Now moving at a snail's pace, the floating disaster reached the mud flats at the end of the lake's arm. Although the water was quite warm, getting out of it was cold. There was shivering. A discussion followed about dinner. Would there be a fire? The group was not in a designated area for campfires and it was the height of fire season. Yet, there was no wind and there was a broad area near the lake with no grass or fuel to catch fire. Quickly several armloads of dry tinder materialized. The fire blazed quickly, dried cloths, warmed bodies and cooked several delicious culinary items.
Mike fans the flames
Upon completion of the dining event, the discussion turned to the phantom trail. This was new territory. The credibility of the Forward Navigation Specialist was on the line. Would a trail appear? The group climbed the steep, grassy hillside. The cool, stiff bodies warmed. After what seemed a relatively short climb, bingo the trail appeared. the trail had unfortunatley been recently bull dozed making the ground soft and hard to ride. Along the edges and sometimes in the middle the ground was firm enough to pedal. Now the group had to identify the one left turn that had to be made in order to find Lone Rock Flat.
Lindsey's custom flipper rack
There were numerous single track trails that led from the main jeep road. Shawn insisted the proper turn would be another jeep road. Eventually he was able to retain his FNS status when they came to a distinct intersection. There was some confusion with the sign. It seemed to indicate that the proper direction actually headed back to Madrone Point. A short sortie in the other direction fixed the confusion and the group proceeded to climb the new road to Lone Rock Flat. The ride took little time and came out where advertised.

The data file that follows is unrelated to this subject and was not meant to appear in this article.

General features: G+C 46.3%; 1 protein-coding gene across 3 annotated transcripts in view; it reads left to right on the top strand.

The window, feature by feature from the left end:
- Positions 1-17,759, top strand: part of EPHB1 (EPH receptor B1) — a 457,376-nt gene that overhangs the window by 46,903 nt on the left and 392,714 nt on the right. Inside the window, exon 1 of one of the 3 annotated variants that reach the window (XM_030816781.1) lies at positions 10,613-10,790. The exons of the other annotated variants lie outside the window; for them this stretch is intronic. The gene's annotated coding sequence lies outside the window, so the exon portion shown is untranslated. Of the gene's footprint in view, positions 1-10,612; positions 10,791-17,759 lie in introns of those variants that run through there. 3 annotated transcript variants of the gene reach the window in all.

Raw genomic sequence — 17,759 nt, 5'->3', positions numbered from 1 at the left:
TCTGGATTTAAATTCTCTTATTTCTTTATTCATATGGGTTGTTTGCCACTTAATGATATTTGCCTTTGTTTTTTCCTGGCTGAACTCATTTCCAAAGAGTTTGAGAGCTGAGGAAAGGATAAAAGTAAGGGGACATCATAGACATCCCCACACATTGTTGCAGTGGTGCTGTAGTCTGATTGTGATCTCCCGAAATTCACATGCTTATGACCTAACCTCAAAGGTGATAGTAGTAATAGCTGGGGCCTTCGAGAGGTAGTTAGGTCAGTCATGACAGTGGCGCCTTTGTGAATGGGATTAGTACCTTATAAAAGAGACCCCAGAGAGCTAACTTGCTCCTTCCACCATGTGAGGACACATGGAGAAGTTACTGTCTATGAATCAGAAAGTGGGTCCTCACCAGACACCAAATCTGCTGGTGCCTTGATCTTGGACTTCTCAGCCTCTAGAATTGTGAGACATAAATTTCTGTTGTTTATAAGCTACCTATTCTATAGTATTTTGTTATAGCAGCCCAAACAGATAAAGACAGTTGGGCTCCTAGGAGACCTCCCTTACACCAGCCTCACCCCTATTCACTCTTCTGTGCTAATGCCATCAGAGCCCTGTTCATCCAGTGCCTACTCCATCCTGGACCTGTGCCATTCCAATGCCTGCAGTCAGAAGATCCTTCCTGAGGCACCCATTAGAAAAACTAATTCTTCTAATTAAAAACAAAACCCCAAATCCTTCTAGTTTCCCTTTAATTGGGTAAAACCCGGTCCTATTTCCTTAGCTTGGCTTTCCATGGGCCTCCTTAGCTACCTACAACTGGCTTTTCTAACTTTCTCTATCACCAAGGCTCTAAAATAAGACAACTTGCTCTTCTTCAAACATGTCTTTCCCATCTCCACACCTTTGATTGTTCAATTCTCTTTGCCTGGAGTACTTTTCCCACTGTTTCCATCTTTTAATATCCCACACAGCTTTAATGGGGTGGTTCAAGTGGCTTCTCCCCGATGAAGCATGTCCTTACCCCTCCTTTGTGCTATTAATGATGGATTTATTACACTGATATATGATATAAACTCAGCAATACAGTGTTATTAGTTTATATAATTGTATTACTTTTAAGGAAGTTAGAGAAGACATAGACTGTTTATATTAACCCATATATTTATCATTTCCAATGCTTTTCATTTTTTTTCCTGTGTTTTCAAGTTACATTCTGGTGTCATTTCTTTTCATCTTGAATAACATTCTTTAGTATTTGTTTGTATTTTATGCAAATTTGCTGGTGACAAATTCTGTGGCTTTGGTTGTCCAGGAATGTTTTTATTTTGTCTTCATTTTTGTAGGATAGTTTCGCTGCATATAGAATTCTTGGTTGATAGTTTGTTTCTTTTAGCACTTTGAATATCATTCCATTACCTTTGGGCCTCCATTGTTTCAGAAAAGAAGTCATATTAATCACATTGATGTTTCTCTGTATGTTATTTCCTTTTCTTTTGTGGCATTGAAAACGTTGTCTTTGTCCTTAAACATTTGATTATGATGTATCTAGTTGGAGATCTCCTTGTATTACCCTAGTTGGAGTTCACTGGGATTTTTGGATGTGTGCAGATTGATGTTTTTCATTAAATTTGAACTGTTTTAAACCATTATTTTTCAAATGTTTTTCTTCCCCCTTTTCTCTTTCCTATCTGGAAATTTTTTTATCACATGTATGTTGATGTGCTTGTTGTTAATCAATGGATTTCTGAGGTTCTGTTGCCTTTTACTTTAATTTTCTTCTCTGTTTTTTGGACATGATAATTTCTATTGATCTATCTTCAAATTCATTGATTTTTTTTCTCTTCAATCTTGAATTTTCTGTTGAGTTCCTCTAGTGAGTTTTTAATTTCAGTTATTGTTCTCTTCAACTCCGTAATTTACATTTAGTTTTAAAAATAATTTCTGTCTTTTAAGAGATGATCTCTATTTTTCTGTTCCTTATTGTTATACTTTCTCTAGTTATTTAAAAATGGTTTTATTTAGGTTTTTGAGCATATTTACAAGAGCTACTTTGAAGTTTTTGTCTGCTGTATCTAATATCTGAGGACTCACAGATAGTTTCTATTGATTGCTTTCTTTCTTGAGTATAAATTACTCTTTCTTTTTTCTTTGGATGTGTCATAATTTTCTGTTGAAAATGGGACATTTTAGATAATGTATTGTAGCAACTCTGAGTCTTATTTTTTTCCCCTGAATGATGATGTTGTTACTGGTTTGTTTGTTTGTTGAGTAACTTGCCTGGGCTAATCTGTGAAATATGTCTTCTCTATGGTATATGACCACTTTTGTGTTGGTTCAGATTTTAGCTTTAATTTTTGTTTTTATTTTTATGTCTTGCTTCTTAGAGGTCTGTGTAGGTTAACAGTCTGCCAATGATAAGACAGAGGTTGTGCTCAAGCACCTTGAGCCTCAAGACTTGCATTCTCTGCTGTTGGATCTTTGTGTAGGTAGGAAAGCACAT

Linz' body language indicating a degree of weariness
All that was left was the thrilling dash down the steep Rockpile road to the car shuffle. The fog was just beginning to form and created some nervousness as the riders jetted at speed into areas of very limited visibility. Bambi ran along side of the riders for a while before deciding to go his own direction. Linz and Mike performed the car shuffle while the others vegged in a state of weary bliss. It was a great ride. It met all of the requirments for a journey of the mind, body and spirit to flee the constraints of normal living as we know it and journey briefly to the further shore where the flood gates of joy and abandonment pour open under the gracious light of the Lady of the Night.
Was it good for you, honey?